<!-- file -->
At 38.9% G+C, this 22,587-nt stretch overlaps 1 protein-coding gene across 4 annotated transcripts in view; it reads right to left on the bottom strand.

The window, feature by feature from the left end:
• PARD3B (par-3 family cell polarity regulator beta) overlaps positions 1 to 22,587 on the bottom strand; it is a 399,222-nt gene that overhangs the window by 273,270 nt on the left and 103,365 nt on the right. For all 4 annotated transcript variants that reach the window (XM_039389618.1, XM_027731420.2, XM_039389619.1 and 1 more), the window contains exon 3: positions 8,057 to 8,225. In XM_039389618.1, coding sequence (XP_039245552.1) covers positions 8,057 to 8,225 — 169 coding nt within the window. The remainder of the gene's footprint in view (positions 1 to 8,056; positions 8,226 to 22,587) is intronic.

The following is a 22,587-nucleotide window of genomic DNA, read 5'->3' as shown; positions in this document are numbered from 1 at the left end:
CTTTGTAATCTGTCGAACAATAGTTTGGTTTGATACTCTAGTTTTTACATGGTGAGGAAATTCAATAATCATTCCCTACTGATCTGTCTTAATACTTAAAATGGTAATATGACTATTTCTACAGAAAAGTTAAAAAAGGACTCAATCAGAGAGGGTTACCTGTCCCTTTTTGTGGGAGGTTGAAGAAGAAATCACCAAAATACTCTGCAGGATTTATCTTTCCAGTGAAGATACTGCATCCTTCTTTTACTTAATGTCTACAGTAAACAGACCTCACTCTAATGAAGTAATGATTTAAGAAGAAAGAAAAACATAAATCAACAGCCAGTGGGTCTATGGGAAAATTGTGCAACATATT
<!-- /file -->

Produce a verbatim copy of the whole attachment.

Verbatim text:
At 38.9% G+C, this 22,587-nt stretch overlaps 1 protein-coding gene across 4 annotated transcripts in view; it reads right to left on the bottom strand.

The window, feature by feature from the left end:
• PARD3B (par-3 family cell polarity regulator beta) overlaps positions 1 to 22,587 on the bottom strand; it is a 399,222-nt gene that overhangs the window by 273,270 nt on the left and 103,365 nt on the right. For all 4 annotated transcript variants that reach the window (XM_039389618.1, XM_027731420.2, XM_039389619.1 and 1 more), the window contains exon 3: positions 8,057 to 8,225. In XM_039389618.1, coding sequence (XP_039245552.1) covers positions 8,057 to 8,225 — 169 coding nt within the window. The remainder of the gene's footprint in view (positions 1 to 8,056; positions 8,226 to 22,587) is intronic.

The following is a 22,587-nucleotide window of genomic DNA, read 5'->3' as shown; positions in this document are numbered from 1 at the left end:
CTTTGTAATCTGTCGAACAATAGTTTGGTTTGATACTCTAGTTTTTACATGGTGAGGAAATTCAATAATCATTCCCTACTGATCTGTCTTAATACTTAAAATGGTAATATGACTATTTCTACAGAAAAGTTAAAAAAGGACTCAATCAGAGAGGGTTACCTGTCCCTTTTTGTGGGAGGTTGAAGAAGAAATCACCAAAATACTCTGCAGGATTTATCTTTCCAGTGAAGATACTGCATCCTTCTTTTACTTAATGTCTACAGTAAACAGACCTCACTCTAATGAAGTAATGATTTAAGAAGAAAGAAAAACATAAATCAACAGCCAGTGGGTCTATGGGAAAATTGTGCAACATATT